What goes into a personal injury lawsuit? How do you know if your injury qualifies? Unfortunately, there’s no universal answer, so it’s important to seek guidance from an experienced attorney.
When a negligent business or person causes you harm, you may be eligible to pursue compensation for the damages you incur. This includes lost wages, medical bills, and many other expenses. There are two ways to go about this:
File a personal injury claim.
File a personal injury lawsuit.
Typically, you begin with a claim in hopes of negotiating a settlement that meets your needs. However, when this process fails, you can go to court and allow a judge or jury to decide your case.
The Basics of Personal Injury Cases
When you file a personal injury claim, you make a demand for monetary compensation to recover damages. Generally, you file this claim against the negligent party’s insurance policy. After you file the claim, your attorney represents you in negotiations with the insurance company.
Alternatively, you can file a personal injury lawsuit in civil court. This allows you to pursue compensation from the negligent party. In this instance, the court determines whether you should receive a settlement and how much.
Both of these avenues are a formal means to seek compensation for damages. Typically, these damages cover the inconveniences and losses you sustain due to the injuries resulting from the incident.
Damages in personal injury cases fall into two categories.
Economic damages have a measurable cost, such as medical expenses, lost income, repair bills, and more.
Non-economic damages are not measurable, including pain and suffering, emotional distress, disfigurement, and more.
At the core of most personal injury cases, you find some form of negligence. This is the failure of a person to act in a way that a reasonable individual would act in a similar situation.
To be successful in your claim, you have to prove the following.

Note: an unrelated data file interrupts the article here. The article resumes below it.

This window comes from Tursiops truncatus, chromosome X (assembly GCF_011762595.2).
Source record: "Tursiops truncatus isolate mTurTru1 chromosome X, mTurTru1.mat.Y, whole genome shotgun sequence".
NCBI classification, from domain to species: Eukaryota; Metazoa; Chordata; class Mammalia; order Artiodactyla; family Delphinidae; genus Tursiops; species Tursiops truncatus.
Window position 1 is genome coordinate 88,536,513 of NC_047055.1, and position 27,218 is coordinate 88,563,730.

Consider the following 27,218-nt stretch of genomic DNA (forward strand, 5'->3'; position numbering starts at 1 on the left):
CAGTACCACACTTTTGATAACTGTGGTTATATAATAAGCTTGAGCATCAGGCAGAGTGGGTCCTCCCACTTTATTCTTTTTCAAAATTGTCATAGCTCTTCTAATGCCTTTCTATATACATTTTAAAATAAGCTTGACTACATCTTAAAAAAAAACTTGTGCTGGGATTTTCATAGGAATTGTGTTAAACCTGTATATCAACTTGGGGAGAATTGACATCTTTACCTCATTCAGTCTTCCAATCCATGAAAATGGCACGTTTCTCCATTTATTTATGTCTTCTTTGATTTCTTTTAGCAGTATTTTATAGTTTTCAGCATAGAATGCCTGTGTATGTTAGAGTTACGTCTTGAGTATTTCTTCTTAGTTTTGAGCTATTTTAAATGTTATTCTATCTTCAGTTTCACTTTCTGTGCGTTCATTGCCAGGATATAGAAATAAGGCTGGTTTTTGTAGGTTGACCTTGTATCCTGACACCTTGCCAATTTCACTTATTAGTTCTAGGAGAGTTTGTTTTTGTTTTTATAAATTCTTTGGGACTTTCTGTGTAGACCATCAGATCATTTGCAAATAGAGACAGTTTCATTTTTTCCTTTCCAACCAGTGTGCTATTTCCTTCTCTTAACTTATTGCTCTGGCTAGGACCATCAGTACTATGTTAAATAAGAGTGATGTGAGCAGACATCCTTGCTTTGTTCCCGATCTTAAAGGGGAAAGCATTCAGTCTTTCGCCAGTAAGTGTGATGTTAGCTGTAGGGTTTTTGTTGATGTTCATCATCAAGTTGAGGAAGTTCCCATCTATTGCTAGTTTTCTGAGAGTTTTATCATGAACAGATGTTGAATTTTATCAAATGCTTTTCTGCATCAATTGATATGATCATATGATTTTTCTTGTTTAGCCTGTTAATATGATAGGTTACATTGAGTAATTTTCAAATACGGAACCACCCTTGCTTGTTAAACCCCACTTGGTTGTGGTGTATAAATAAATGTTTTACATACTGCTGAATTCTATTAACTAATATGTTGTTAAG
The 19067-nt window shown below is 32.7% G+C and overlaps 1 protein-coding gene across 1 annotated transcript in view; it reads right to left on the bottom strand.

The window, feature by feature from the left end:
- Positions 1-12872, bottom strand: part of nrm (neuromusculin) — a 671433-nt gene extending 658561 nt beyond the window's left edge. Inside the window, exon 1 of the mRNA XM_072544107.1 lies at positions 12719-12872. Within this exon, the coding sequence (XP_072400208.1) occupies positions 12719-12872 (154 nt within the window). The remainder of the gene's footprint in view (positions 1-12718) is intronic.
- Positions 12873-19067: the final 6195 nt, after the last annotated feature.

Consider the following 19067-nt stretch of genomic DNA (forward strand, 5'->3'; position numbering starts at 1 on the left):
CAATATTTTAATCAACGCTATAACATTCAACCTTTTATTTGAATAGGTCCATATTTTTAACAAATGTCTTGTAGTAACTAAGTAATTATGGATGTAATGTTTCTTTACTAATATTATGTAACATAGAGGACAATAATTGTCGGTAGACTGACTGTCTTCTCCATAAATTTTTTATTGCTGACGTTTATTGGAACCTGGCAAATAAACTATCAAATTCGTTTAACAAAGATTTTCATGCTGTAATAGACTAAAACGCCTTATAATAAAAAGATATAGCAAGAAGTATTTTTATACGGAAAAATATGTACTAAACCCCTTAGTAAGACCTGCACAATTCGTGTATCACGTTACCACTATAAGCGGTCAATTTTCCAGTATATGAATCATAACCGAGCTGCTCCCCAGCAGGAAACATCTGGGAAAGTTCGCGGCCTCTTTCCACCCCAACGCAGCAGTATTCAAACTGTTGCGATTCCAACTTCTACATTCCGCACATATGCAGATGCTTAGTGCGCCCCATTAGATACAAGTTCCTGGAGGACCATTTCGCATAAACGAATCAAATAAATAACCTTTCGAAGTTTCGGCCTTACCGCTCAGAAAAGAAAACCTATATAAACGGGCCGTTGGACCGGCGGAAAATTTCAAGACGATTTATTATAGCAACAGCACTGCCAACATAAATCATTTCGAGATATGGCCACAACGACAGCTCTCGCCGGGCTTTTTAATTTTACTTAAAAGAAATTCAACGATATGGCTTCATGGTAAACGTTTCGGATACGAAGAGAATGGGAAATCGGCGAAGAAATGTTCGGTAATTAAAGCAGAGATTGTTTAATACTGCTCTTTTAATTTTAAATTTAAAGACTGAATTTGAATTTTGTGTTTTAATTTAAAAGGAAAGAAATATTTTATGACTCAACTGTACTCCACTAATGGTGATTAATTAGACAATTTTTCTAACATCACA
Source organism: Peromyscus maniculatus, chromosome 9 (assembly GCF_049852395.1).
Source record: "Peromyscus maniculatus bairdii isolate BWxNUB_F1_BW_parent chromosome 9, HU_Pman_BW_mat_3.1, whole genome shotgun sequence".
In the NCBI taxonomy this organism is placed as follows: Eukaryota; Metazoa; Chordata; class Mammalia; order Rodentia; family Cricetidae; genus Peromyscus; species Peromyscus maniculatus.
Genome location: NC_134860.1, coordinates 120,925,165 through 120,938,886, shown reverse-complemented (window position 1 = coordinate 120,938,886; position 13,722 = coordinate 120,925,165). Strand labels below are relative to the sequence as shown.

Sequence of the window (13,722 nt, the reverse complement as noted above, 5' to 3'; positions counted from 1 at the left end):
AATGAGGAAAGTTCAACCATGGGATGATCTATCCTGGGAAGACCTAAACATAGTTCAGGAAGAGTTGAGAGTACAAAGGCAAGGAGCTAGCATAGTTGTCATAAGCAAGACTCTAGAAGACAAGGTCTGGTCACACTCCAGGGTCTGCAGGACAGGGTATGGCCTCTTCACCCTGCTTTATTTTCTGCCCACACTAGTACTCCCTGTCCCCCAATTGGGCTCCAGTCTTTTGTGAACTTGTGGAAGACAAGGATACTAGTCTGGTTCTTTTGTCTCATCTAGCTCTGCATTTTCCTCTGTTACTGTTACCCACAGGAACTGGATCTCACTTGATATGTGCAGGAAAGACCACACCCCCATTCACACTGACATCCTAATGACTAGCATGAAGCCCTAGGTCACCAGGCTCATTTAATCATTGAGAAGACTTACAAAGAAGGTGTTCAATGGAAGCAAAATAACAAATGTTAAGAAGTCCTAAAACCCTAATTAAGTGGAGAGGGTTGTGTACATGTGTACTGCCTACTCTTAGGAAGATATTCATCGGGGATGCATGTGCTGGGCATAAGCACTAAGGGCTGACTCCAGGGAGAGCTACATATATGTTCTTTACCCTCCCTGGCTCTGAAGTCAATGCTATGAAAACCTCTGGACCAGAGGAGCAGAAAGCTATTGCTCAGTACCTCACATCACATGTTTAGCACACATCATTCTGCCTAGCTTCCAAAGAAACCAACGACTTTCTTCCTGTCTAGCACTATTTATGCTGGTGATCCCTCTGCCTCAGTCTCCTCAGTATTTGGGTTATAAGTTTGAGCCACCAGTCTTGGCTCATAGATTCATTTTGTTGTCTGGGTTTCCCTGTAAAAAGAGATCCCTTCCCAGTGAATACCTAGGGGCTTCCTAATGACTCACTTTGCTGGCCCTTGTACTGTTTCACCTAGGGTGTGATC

The negligent party owed you a duty of care.
They breached that duty in some way.
That breach resulted in your injuries.
Your injuries led to your claimed damages.
So, how do you know whether to file a personal injury lawsuit? Generally, your best bet is to schedule a consultation with an attorney in your area focused on personal injury. They can provide guidance on your claim and explain whether you have a case.
When you hire an attorney, they become your advocate, representing and pursuing your best interests.
The Difference Between a Claim and Lawsuit
Personal injury claims and lawsuits are two different ways to seek compensation for your damages. In either avenue, the burden of proof is on you and your attorney. You have to prove that the other person or business was negligent in some way. Further, you have to connect their negligence to your injuries and damages.
Typically, a claim involves coverage from an insurance provider. Examples include:
Medical or malpractice insurance
Business liability insurance
Injury claims are between three parties: the injured individual, the claimant, and their insurance provider. In many claims, car accidents, for example, you file the claim with the at-fault person’s insurance company before you would even consider a lawsuit.
Generally speaking, the claims process is a series of negotiations between your attorney and the claims adjuster from the insurance carrier. This happens over the phone, by email, and even in person. The best outcome is a settlement that satisfies every party.
Often, insurance companies attempt to provide a lowball offer in hopes that people accept without fully considering their damages. That’s why it is crucial to partner with an experienced attorney.
Moreover, never accept a settlement without seeking legal guidance.
When an adjuster denies your claim or negotiations fail, you can file a personal injury lawsuit in civil court. In this case, you file the lawsuit against the business or individual, not the insurance company.
Here are a few reasons you might not reach a settlement that satisfies all parties.
The company denies the insured party was negligent.
They do not accept the extent or severity of your injuries.
The company does not agree with the compensation you demand.
Generally, most personal injury cases start with a written demand for compensation. If the insurance company rejects this demand, a lawsuit commonly follows. However, many lawsuits are still settled out of court.
In some cases, you might even settle amidst the trial. Every case is unique in its details and circumstances, so it’s important to work with an attorney.
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